Queing pedestrians at the Engineering building (note underground option widely publicised, and largely ignored)
People waiting at the Engineering building, note underground crossing available but ignored (silly human behaviour)

Here is some good news on the walkability front. Reader Luke C brought a problematic pedestrian signal timing issue to AT via Twitter and it was improved within a few days.  Here is his account:

I saw the mass of students trying the cross the Symonds St crossing outside the engineering building. There were so many people the green phase was too short for everyone to cross, so when the traffic lights turned green people were still crossing the road. I thought this was not right at all, and worried someone would get runover. So I sent a tweet to Auckland Transport letting them know this.


The next day I got a Twitter DM saying they had logged it with their engineers. At lunchtime today I received a call from the Auckland Traffic Operations Centre asking me about this. I explained the issue a bit more fully to the guy on the phone, and he told me the red man was set to flash for 7 seconds once the green man had finished. However he could change that to 10 seconds, and would do that this afternoon! Sure enough half an hour later I went out at 1pm when the mass of students change classes, and sure enough the red light was now at 10 seconds! This seemed to be enough to help everyone clear in the allowable time. It is only a very small change, however very impressed what AT did in 3 days from a simple tweet!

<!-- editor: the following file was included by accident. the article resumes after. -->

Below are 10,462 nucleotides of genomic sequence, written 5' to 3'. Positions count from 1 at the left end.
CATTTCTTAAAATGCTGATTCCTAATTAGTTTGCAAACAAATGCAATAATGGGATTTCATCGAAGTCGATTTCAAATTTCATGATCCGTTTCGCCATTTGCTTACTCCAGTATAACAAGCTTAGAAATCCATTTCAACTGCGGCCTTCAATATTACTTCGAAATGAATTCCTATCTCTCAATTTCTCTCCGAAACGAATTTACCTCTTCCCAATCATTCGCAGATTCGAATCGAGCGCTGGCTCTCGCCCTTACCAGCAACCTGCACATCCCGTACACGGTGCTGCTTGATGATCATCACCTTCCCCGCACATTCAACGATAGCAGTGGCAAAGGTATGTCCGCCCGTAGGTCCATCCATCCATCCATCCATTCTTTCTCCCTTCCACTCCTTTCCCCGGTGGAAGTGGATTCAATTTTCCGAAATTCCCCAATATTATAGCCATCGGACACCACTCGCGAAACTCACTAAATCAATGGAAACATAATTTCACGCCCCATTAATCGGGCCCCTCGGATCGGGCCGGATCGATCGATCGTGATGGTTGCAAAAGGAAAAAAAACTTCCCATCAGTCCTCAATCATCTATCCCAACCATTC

As Luke admits this is a very modest improvement but it’s great to see how responsive The City was.  With that said, here is another Piece of Cake project sheet identifying some other dodgy signal timings. The Piece of Cake series is designed to identify simple solutions to problems for pedestrian movement and accessibility around Auckland, and from now on we will make sure they get directly to @akltransport for consideration.


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  1. In these hi pedestrian areas, I really find the countdown timers (that have green man then count the number of seconds before red) much better. People have a much better idea whether or no there is time to scoot across or whether they should wait for the next phase.

      1. Countdown times are great in most places around the world, except possibly in Auckland because they’d show exactly how marginalised pedestrians are when it comes to the timing of intersections. In some places, eg Clark Street in New Lynn, they’d probably have to show pedestrian wait times in minutes rather than seconds. And their use shouldn’t be restricted to high pedestrian flow areas; I noticed in Denmark that they use them pretty much everywhere and their use leads to happier, safer, pedestrians, cyclists and drivers.

        1. A countdown times post is under development. If you can find a pedestrian-wait phase greater than 4:00 (there is one) you win.